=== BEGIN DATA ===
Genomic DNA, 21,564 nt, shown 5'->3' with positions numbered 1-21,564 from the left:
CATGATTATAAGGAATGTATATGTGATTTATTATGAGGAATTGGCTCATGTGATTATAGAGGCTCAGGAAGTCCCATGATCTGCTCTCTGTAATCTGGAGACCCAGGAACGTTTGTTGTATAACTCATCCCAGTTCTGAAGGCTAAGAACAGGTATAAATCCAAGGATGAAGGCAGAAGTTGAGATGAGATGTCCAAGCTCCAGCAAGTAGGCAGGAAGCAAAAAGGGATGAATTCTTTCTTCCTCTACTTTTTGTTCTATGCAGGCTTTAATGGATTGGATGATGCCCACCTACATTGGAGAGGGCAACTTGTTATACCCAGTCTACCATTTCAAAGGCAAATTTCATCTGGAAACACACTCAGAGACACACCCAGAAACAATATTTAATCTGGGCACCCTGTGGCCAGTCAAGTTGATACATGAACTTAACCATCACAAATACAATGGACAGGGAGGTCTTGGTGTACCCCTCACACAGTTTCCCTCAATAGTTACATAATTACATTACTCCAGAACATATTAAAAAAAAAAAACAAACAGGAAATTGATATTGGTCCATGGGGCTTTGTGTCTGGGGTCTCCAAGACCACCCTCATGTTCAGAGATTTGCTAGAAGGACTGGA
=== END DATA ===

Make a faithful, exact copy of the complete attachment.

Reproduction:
Genomic DNA, 21,564 nt, shown 5'->3' with positions numbered 1-21,564 from the left:
CATGATTATAAGGAATGTATATGTGATTTATTATGAGGAATTGGCTCATGTGATTATAGAGGCTCAGGAAGTCCCATGATCTGCTCTCTGTAATCTGGAGACCCAGGAACGTTTGTTGTATAACTCATCCCAGTTCTGAAGGCTAAGAACAGGTATAAATCCAAGGATGAAGGCAGAAGTTGAGATGAGATGTCCAAGCTCCAGCAAGTAGGCAGGAAGCAAAAAGGGATGAATTCTTTCTTCCTCTACTTTTTGTTCTATGCAGGCTTTAATGGATTGGATGATGCCCACCTACATTGGAGAGGGCAACTTGTTATACCCAGTCTACCATTTCAAAGGCAAATTTCATCTGGAAACACACTCAGAGACACACCCAGAAACAATATTTAATCTGGGCACCCTGTGGCCAGTCAAGTTGATACATGAACTTAACCATCACAAATACAATGGACAGGGAGGTCTTGGTGTACCCCTCACACAGTTTCCCTCAATAGTTACATAATTACATTACTCCAGAACATATTAAAAAAAAAAAACAAACAGGAAATTGATATTGGTCCATGGGGCTTTGTGTCTGGGGTCTCCAAGACCACCCTCATGTTCAGAGATTTGCTAGAAGGACTGGA